Is the NMAT worth trying

As a result of a poor iron supply, blood formation can be disturbed and anemia can occur even in the small calves. The immune system of these calves can also be weakened because iron is involved in the production of antibodies. At the Hofgut Neumühle teaching and research institute, the iron supply status was therefore examined in 50 calves and an iron supplement was administered to the newborns.
Blood was drawn from the calves on the 4th and 14th day of life and the hemoglobin content (iron-containing proteins in red blood cells), the hematocrit value (cellular blood components) and the iron content were examined. All calves received colostrum in the first week of life. In the second week, half of the calves received whole milk, the other half MAT.
Results of experiment 1:
  • The examinations showed that on the 4th day of life 33% of the calves suffered from a severe iron deficiency. A slight deficiency occurred in 25%.
  • On the 14th day of life it was shown that the MAT calves were cared for a little better than the whole milk calves. 33% of the MAT calves still had a severe iron deficiency, but 42% were adequately supplied. In the whole milk calves, however, only 25% had a sufficient iron supply.

  • The examinations showed that on the 4th day of life 33% of the calves suffered from a severe iron deficiency. A slight deficiency occurred in 25%.
  • On the 14th day of life it was shown that the MAT calves were cared for a little better than the whole milk calves. 33% of the MAT calves still had a severe iron deficiency, but 42% were adequately supplied. In the whole milk calves, however, only 25% had a sufficient iron supply.

Because of the poor iron supply that still occurred on day 14 of life, the calves were given iron in the first two days after birth. The animals received either an iron syringe (1000 mg iron-dextran) or a paste that was added to the colostrum. The hemoglobin and iron values ​​were again determined on the 4th and 14th day of life. As a control, blood was also drawn from 13 calves that were not receiving iron.
Results of experiment 2:
  • On average, both the calves given an oral iron dose and those given an injection had higher hemoglobin and iron values ​​than the control animals. The highest values ​​were found in the calves that were orally supplied with iron (Table 1).


  • If one deduces the iron supply from the hemoglobin values, it was found that 77% of the calves were adequately supplied with iron by the mouth on the 4th day of life. As a result of the injection, 63% of the calves showed an adequate iron supply. In the case of the untreated animals, however, the care was only satisfactory in 23% of the calves.
  • The blood test on day 14 showed that 92% of the group that received oral iron supplementation were optimally supplied. In the group with an iron injection, 82% were satisfactorily cared for.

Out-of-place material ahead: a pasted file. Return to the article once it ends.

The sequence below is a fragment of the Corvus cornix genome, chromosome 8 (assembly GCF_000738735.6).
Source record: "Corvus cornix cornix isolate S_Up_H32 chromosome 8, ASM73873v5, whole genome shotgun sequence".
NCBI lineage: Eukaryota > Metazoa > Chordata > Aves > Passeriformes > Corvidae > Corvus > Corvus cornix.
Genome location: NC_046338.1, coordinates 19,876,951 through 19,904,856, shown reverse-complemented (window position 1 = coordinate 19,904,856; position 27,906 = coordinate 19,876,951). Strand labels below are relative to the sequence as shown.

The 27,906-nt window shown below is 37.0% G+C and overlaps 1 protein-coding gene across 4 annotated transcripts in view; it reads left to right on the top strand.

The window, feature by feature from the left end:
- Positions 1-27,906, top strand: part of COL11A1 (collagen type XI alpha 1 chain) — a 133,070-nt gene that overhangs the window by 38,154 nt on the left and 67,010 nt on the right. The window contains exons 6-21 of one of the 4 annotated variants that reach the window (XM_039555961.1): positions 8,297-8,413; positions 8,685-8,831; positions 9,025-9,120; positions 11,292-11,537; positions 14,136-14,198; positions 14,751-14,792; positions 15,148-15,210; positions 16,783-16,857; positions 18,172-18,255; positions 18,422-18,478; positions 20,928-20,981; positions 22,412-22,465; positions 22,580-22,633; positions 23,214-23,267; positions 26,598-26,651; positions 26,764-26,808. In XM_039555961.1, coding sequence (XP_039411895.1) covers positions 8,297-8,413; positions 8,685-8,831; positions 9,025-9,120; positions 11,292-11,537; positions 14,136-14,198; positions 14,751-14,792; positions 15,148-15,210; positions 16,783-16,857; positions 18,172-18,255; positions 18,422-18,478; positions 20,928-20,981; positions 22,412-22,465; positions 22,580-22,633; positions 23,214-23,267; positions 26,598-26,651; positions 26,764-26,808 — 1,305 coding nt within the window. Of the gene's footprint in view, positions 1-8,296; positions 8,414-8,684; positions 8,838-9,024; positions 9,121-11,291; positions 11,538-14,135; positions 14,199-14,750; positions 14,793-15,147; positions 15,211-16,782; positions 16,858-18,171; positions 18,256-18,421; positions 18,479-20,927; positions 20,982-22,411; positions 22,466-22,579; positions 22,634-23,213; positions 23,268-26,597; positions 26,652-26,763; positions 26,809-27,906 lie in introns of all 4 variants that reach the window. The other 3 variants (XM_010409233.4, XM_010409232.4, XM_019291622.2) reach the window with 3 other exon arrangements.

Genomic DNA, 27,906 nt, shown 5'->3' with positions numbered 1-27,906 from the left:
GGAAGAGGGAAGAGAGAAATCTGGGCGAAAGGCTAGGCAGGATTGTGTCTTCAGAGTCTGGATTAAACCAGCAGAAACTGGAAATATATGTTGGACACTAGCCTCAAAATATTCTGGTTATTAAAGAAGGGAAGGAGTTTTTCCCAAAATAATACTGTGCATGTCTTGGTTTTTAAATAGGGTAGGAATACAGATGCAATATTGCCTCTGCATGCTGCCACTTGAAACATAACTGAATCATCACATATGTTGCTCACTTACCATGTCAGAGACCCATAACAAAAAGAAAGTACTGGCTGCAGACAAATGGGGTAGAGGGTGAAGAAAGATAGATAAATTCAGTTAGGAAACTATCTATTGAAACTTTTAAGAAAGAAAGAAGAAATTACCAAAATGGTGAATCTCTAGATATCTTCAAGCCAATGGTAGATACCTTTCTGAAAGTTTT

control

Iron delivery via mouth

Iron syringe

4th LT

14th LT

4th LT

14.LT

4th LT

14th LT

Number of calves

13

13

13

13

24

22

Severe iron deficiency

46%

31%

15%

8%

13%

0%

Slight iron deficiency

31%

46%

8%

0%

25%

18%

Sufficient supply

23%

23%

77%

92%

63%

82%

  • On average, both the calves given an oral iron dose and those given an injection had higher hemoglobin and iron values ​​than the control animals. The highest values ​​were found in the calves that were orally supplied with iron (Table 1).

  • If the iron supply is deduced from the hemoglobin values, it was found that 77% of the calves were adequately supplied with iron via the mouth on the 4th day of life. As a result of the injection, 63% of the calves showed an adequate iron supply. In the case of the untreated animals, however, the care was only satisfactory in 23% of the calves.
  • The blood test on day 14 showed that 92% of the group that received oral iron supplementation were optimally supplied. In the group with an iron injection, 82% were satisfactorily cared for.

Despite the iron administration, 15% (oral iron) and 13% (iron injection) of the calves still showed a severe iron deficiency.
From these results, the following can be found Tipsfor calf rearing:
  • The calves should be given iron after birth. This can not only be administered via an injection but also orally.
  • The iron content of whole milk is 0.5 mg / l. Since a supply of 100 mg iron per animal and day is recommended today, this amount cannot be covered by milk alone. That is why whole milk should be supplemented with a whole milk supplement.
  • When using MAT, the specified iron content in the powder must be observed.
  • The calves should start feeding as early as possible. With 0.5 kg DM (concentrate and basic feed) per day, sufficient supply can be assumed.

Source: Andrea Höller DLR Eifel, Dr. Wolfram Klawonn LUA Koblenz, Dr. Karl Landfried Hofgut Neumühle
  • The calves should be given iron after birth. This can not only be administered via an injection but also orally.
  • The iron content of whole milk is 0.5 mg / l. Since a supply of 100 mg iron per animal and day is recommended today, this amount cannot be covered by milk alone. That is why whole milk should be supplemented with a whole milk improver.
  • When using MAT, the specified iron content in the powder must be observed.
  • The calves should start feeding as early as possible. With 0.5 kg DM (concentrate and basic feed) per day, sufficient supply can be assumed.